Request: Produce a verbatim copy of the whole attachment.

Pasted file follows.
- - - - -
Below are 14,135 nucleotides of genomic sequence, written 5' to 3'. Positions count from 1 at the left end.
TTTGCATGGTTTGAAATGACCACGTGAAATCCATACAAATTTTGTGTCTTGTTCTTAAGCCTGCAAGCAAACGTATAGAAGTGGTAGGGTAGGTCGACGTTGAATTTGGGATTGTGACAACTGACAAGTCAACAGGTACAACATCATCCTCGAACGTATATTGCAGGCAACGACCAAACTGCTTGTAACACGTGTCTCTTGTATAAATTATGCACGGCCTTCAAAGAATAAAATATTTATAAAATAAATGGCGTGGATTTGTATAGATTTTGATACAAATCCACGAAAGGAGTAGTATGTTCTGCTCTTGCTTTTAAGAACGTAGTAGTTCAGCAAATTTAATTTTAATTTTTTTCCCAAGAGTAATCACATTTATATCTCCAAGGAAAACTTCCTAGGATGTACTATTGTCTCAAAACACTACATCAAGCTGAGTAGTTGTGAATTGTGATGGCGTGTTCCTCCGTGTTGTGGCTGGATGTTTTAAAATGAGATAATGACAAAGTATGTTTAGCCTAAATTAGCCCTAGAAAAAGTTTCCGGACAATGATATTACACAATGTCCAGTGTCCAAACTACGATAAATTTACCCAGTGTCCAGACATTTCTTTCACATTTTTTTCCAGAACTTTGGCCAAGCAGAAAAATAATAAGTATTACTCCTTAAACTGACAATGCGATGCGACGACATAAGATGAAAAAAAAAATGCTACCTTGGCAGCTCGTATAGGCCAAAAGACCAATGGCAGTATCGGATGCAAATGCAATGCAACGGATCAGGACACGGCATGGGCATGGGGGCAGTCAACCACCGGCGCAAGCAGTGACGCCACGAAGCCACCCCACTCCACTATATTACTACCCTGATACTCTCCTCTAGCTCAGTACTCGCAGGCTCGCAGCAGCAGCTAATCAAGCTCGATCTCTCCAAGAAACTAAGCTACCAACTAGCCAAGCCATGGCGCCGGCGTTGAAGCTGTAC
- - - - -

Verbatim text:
Below are 14,135 nucleotides of genomic sequence, written 5' to 3'. Positions count from 1 at the left end.
TTTGCATGGTTTGAAATGACCACGTGAAATCCATACAAATTTTGTGTCTTGTTCTTAAGCCTGCAAGCAAACGTATAGAAGTGGTAGGGTAGGTCGACGTTGAATTTGGGATTGTGACAACTGACAAGTCAACAGGTACAACATCATCCTCGAACGTATATTGCAGGCAACGACCAAACTGCTTGTAACACGTGTCTCTTGTATAAATTATGCACGGCCTTCAAAGAATAAAATATTTATAAAATAAATGGCGTGGATTTGTATAGATTTTGATACAAATCCACGAAAGGAGTAGTATGTTCTGCTCTTGCTTTTAAGAACGTAGTAGTTCAGCAAATTTAATTTTAATTTTTTTCCCAAGAGTAATCACATTTATATCTCCAAGGAAAACTTCCTAGGATGTACTATTGTCTCAAAACACTACATCAAGCTGAGTAGTTGTGAATTGTGATGGCGTGTTCCTCCGTGTTGTGGCTGGATGTTTTAAAATGAGATAATGACAAAGTATGTTTAGCCTAAATTAGCCCTAGAAAAAGTTTCCGGACAATGATATTACACAATGTCCAGTGTCCAAACTACGATAAATTTACCCAGTGTCCAGACATTTCTTTCACATTTTTTTCCAGAACTTTGGCCAAGCAGAAAAATAATAAGTATTACTCCTTAAACTGACAATGCGATGCGACGACATAAGATGAAAAAAAAAATGCTACCTTGGCAGCTCGTATAGGCCAAAAGACCAATGGCAGTATCGGATGCAAATGCAATGCAACGGATCAGGACACGGCATGGGCATGGGGGCAGTCAACCACCGGCGCAAGCAGTGACGCCACGAAGCCACCCCACTCCACTATATTACTACCCTGATACTCTCCTCTAGCTCAGTACTCGCAGGCTCGCAGCAGCAGCTAATCAAGCTCGATCTCTCCAAGAAACTAAGCTACCAACTAGCCAAGCCATGGCGCCGGCGTTGAAGCTGTAC